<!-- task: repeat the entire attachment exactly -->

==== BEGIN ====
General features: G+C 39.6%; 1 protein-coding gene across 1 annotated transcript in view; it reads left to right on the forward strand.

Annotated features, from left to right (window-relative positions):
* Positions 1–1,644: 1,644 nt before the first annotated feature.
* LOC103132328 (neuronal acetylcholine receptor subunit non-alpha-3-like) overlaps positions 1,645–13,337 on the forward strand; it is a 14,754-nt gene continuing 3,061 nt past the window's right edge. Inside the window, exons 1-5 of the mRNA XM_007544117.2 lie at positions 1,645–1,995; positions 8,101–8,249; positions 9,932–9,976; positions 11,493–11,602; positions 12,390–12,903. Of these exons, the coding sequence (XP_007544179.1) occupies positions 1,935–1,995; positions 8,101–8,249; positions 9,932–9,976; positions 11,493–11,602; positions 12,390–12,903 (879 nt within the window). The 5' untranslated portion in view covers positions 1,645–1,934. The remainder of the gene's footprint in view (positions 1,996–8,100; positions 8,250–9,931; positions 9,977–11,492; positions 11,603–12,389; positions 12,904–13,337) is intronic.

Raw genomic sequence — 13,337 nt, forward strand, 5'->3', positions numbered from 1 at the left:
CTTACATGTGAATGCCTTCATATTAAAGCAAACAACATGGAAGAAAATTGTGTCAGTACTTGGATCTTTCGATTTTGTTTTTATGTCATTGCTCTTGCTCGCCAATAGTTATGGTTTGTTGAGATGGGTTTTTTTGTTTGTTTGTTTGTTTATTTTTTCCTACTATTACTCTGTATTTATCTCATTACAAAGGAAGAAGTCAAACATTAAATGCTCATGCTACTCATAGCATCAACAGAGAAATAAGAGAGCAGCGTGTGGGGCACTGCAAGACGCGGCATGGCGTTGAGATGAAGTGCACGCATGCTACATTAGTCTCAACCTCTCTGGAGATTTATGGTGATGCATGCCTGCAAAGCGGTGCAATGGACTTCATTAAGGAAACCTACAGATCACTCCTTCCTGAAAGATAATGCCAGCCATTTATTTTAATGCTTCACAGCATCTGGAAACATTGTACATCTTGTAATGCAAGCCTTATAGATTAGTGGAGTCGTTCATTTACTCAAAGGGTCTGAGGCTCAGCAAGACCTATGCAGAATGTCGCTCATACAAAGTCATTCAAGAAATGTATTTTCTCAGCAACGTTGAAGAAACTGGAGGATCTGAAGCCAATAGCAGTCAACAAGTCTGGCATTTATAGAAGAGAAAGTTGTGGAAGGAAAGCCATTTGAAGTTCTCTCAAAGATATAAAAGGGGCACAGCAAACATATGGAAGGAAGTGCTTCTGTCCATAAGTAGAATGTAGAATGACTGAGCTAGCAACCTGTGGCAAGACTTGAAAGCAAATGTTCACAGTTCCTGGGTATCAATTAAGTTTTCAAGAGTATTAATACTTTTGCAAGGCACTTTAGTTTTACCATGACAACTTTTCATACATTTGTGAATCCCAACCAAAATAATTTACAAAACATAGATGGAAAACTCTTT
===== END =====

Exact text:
General features: G+C 39.6%; 1 protein-coding gene across 1 annotated transcript in view; it reads left to right on the forward strand.

Annotated features, from left to right (window-relative positions):
* Positions 1–1,644: 1,644 nt before the first annotated feature.
* LOC103132328 (neuronal acetylcholine receptor subunit non-alpha-3-like) overlaps positions 1,645–13,337 on the forward strand; it is a 14,754-nt gene continuing 3,061 nt past the window's right edge. Inside the window, exons 1-5 of the mRNA XM_007544117.2 lie at positions 1,645–1,995; positions 8,101–8,249; positions 9,932–9,976; positions 11,493–11,602; positions 12,390–12,903. Of these exons, the coding sequence (XP_007544179.1) occupies positions 1,935–1,995; positions 8,101–8,249; positions 9,932–9,976; positions 11,493–11,602; positions 12,390–12,903 (879 nt within the window). The 5' untranslated portion in view covers positions 1,645–1,934. The remainder of the gene's footprint in view (positions 1,996–8,100; positions 8,250–9,931; positions 9,977–11,492; positions 11,603–12,389; positions 12,904–13,337) is intronic.

Raw genomic sequence — 13,337 nt, forward strand, 5'->3', positions numbered from 1 at the left:
CTTACATGTGAATGCCTTCATATTAAAGCAAACAACATGGAAGAAAATTGTGTCAGTACTTGGATCTTTCGATTTTGTTTTTATGTCATTGCTCTTGCTCGCCAATAGTTATGGTTTGTTGAGATGGGTTTTTTTGTTTGTTTGTTTGTTTATTTTTTCCTACTATTACTCTGTATTTATCTCATTACAAAGGAAGAAGTCAAACATTAAATGCTCATGCTACTCATAGCATCAACAGAGAAATAAGAGAGCAGCGTGTGGGGCACTGCAAGACGCGGCATGGCGTTGAGATGAAGTGCACGCATGCTACATTAGTCTCAACCTCTCTGGAGATTTATGGTGATGCATGCCTGCAAAGCGGTGCAATGGACTTCATTAAGGAAACCTACAGATCACTCCTTCCTGAAAGATAATGCCAGCCATTTATTTTAATGCTTCACAGCATCTGGAAACATTGTACATCTTGTAATGCAAGCCTTATAGATTAGTGGAGTCGTTCATTTACTCAAAGGGTCTGAGGCTCAGCAAGACCTATGCAGAATGTCGCTCATACAAAGTCATTCAAGAAATGTATTTTCTCAGCAACGTTGAAGAAACTGGAGGATCTGAAGCCAATAGCAGTCAACAAGTCTGGCATTTATAGAAGAGAAAGTTGTGGAAGGAAAGCCATTTGAAGTTCTCTCAAAGATATAAAAGGGGCACAGCAAACATATGGAAGGAAGTGCTTCTGTCCATAAGTAGAATGTAGAATGACTGAGCTAGCAACCTGTGGCAAGACTTGAAAGCAAATGTTCACAGTTCCTGGGTATCAATTAAGTTTTCAAGAGTATTAATACTTTTGCAAGGCACTTTAGTTTTACCATGACAACTTTTCATACATTTGTGAATCCCAACCAAAATAATTTACAAAACATAGATGGAAAACTCTTT